The idea of the United States re-instituting postal banking has, happily, received some attention from presidential candidate Bernie Sanders in recent months. The simple and straightforward idea: provide Americans (especially low-income Americans) with an alternative to the bottom feeding payday lenders, finance companies, check cashing outfits and pawn shops that have filled the gap in the market in recent decades after the demise of community banks and savings and loans.
Today, in an excellent essay for The Nation, University of Georgia Law Professor Mehrsa Baradaran (the author of the 2015 book “How the Other Half Banks: Exclusion, Exploitation, and the Threat to Democracy”) strongly endorses the idea and places it in its historical context. This is from the essay:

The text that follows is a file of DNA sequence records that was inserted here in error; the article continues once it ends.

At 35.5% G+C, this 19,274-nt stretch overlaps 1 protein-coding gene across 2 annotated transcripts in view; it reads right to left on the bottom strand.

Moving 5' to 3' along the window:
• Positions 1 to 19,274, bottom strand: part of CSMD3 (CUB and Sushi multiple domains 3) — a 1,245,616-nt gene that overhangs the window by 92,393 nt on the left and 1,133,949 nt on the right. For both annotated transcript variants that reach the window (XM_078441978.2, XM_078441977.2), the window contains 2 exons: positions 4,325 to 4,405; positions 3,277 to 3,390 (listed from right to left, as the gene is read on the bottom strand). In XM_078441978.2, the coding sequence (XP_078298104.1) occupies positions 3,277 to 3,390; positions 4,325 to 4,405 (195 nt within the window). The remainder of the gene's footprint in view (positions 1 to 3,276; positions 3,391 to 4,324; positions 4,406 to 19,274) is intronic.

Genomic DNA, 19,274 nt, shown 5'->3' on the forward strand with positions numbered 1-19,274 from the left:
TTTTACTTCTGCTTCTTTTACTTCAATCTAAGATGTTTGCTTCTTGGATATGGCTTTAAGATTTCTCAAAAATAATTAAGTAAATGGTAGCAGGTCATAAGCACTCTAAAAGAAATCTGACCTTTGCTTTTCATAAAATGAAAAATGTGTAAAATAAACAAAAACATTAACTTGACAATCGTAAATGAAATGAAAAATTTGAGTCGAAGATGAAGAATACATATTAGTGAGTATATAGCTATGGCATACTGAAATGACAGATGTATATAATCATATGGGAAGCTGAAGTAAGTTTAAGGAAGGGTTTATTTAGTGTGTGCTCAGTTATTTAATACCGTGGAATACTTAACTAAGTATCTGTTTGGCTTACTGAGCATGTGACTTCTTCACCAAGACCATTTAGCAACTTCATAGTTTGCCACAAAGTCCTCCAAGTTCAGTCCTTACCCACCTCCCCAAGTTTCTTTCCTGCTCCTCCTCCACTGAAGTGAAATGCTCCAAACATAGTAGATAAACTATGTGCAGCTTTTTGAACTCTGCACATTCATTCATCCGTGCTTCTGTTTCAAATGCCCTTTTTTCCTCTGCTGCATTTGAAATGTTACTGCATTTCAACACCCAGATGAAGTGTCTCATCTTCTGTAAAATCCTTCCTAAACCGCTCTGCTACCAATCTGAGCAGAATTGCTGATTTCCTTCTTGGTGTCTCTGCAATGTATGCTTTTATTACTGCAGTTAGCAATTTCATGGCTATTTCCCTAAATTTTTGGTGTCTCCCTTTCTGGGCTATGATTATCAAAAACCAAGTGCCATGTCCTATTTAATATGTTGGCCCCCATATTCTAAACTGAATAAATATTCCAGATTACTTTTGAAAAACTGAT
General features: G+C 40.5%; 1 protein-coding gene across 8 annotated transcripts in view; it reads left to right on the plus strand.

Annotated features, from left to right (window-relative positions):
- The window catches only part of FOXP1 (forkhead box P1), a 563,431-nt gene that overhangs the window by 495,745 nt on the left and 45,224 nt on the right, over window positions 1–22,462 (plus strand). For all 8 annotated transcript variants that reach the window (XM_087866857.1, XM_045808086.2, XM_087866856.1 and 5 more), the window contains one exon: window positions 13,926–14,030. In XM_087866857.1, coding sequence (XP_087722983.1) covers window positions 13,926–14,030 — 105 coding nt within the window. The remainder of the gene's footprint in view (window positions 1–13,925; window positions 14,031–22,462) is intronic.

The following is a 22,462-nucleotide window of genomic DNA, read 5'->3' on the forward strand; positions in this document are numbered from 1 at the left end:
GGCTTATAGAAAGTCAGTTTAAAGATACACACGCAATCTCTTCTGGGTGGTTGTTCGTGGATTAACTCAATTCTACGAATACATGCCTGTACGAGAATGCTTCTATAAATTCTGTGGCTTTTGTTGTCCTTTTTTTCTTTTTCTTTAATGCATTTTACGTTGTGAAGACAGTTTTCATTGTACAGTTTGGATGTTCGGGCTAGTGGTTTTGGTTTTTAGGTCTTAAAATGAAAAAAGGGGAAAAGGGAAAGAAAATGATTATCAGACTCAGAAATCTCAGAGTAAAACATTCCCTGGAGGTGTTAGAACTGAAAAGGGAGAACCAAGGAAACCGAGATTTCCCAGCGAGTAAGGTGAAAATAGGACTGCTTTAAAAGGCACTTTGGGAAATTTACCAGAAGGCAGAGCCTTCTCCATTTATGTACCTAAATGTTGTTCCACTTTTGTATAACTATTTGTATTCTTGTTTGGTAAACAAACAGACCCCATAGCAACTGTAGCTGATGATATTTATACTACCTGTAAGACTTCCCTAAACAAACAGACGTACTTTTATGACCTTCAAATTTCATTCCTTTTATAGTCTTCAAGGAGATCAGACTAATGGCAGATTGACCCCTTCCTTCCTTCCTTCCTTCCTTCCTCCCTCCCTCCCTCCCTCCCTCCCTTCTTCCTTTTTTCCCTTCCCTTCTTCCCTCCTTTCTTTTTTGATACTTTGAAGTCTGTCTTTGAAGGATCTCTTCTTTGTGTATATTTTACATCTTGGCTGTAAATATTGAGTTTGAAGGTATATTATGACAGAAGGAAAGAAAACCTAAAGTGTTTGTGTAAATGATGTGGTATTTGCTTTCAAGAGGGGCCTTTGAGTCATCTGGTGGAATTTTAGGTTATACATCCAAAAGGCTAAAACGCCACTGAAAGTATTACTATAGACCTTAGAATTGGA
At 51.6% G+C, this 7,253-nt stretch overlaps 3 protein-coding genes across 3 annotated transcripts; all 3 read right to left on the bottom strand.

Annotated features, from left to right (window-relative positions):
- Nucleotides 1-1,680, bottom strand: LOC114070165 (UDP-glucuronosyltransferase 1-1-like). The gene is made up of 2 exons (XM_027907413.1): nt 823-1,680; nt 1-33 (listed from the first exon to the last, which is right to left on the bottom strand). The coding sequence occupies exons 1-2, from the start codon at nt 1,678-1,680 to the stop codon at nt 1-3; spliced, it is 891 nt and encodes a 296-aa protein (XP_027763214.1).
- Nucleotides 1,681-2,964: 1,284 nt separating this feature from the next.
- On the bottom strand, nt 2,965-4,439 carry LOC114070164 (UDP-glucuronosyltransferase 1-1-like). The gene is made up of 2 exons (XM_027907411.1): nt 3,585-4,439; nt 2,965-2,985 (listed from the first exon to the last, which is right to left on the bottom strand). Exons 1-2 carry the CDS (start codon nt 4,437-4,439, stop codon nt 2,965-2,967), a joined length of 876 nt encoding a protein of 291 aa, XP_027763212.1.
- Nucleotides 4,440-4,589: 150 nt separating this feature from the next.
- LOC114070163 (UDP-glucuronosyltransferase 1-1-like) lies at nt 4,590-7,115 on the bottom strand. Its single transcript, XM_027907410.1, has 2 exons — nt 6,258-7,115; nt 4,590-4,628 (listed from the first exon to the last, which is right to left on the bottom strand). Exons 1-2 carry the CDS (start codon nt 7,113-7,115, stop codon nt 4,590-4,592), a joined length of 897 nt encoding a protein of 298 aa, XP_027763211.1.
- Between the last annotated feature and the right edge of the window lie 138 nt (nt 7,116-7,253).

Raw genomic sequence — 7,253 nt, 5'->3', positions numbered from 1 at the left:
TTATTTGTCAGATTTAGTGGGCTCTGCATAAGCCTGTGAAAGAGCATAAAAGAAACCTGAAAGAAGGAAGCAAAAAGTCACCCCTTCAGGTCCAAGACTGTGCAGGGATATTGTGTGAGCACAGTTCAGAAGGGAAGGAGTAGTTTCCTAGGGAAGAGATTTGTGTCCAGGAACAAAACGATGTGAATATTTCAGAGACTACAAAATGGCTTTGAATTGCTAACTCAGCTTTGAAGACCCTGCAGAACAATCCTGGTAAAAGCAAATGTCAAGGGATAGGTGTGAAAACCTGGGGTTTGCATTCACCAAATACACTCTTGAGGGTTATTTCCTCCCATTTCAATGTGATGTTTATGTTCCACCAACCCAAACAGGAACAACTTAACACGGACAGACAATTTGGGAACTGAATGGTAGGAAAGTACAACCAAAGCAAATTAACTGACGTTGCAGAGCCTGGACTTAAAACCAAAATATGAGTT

“So it’s time to consider a large and national solution to the problem of the unbanked.
Almost every other developed country in the world has found the answer in their post office. What very few people seem to remember is that the United States did it too. In fact, our postal banking system, first proposed in 1871, began in 1910 and banked millions of Americans until 1966, when it was phased out, because this was the heyday of community banking and there was no need for the postal banks….
Postal banking was the most successful experiment in financial inclusion in the United States—a problem in front of us once again. Postal banking brought millions of new immigrants and rural dwellers into the United States banking system.
We are again facing the realization that our banking industry is unstable, but also, more crucially, that it is unfair. Read More